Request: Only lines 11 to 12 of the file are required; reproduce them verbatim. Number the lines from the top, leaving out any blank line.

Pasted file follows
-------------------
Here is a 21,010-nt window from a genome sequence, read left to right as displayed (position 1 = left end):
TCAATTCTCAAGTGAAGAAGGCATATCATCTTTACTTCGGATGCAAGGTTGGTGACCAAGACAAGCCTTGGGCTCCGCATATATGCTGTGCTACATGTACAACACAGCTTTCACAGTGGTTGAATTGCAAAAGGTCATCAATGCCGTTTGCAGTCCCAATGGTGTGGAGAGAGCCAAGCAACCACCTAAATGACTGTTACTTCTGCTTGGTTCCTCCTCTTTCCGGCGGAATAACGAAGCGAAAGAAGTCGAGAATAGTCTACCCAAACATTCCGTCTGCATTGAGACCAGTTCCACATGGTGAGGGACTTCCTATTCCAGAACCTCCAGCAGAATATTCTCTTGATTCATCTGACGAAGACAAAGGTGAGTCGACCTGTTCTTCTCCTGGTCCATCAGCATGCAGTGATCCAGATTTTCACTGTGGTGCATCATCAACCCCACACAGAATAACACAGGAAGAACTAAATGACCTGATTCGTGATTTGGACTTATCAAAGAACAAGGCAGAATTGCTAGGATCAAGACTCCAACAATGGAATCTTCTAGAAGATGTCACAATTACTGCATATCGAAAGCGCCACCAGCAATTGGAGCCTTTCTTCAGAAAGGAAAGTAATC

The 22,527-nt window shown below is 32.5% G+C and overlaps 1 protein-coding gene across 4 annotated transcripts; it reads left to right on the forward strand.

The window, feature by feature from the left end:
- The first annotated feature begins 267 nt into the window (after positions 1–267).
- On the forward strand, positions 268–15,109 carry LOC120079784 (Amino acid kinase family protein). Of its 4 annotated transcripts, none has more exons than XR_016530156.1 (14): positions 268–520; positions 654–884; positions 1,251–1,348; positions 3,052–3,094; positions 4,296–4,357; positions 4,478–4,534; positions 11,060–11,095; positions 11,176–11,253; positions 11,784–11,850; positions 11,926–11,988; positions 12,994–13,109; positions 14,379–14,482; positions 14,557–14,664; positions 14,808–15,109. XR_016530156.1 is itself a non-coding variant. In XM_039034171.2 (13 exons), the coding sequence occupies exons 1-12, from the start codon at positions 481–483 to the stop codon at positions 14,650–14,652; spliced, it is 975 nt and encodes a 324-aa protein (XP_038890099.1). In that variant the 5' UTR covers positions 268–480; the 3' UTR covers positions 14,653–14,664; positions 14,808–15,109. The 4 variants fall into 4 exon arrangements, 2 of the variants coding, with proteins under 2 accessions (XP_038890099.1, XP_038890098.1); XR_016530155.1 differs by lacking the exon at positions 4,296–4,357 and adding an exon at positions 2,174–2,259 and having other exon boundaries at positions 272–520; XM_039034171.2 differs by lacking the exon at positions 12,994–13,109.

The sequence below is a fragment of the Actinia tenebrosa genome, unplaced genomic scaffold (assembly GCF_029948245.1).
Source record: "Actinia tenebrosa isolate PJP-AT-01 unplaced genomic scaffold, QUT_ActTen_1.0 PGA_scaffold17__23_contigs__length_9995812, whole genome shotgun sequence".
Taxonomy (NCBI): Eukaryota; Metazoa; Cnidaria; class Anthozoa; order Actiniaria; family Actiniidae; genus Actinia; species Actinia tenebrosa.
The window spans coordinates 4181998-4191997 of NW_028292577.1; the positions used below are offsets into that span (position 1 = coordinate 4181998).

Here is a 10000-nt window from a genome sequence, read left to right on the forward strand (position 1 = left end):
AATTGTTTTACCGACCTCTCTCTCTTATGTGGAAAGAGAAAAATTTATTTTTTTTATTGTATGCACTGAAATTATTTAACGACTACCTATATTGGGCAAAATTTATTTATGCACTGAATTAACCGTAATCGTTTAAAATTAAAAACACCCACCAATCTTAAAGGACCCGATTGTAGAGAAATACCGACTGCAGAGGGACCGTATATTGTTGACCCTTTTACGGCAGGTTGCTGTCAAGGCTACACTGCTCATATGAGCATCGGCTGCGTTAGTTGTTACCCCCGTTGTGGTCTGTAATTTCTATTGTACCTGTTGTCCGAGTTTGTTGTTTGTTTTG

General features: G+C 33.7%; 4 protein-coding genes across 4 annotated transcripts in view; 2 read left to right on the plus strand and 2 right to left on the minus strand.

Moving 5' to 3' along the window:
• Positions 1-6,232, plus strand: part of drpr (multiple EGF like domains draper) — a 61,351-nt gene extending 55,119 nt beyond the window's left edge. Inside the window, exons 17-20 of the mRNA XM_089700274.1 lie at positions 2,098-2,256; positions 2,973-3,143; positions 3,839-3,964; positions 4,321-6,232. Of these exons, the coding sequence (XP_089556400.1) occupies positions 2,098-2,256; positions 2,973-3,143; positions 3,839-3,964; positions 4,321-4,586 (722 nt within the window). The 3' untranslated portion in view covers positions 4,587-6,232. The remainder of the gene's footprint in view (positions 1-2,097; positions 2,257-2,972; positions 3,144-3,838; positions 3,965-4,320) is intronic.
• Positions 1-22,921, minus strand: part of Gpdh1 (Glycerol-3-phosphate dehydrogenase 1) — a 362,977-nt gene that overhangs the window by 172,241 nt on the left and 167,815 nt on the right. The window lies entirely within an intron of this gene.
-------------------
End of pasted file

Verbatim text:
Here is a 10000-nt window from a genome sequence, read left to right on the forward strand (position 1 = left end):
AATTGTTTTACCGACCTCTCTCTCTTATGTGGAAAGAGAAAAATTTATTTTTTTTATTGTATGCACTGAAATTATTTAACGACTACCTATATTGGGCAAAATTTATTTATGCACTGAATTAACCGTAATCGTTTAAAATTAAAAACACCCACCAATCTTAAAGGACCCGATTGTAGAGAAATACCGACTGCAGAGGGACCGTATATTGTTGACCCTTTTACGGCAGGTTGCTGTCAAGGCTACACTGCTCATATGAGCATCGGCTGCGTTAGTTGTTACCCCCGTTGTGGTCTGTAATTTCTATTGTACCTGTTGTCCGAGTTTGTTGTTTGTTTTG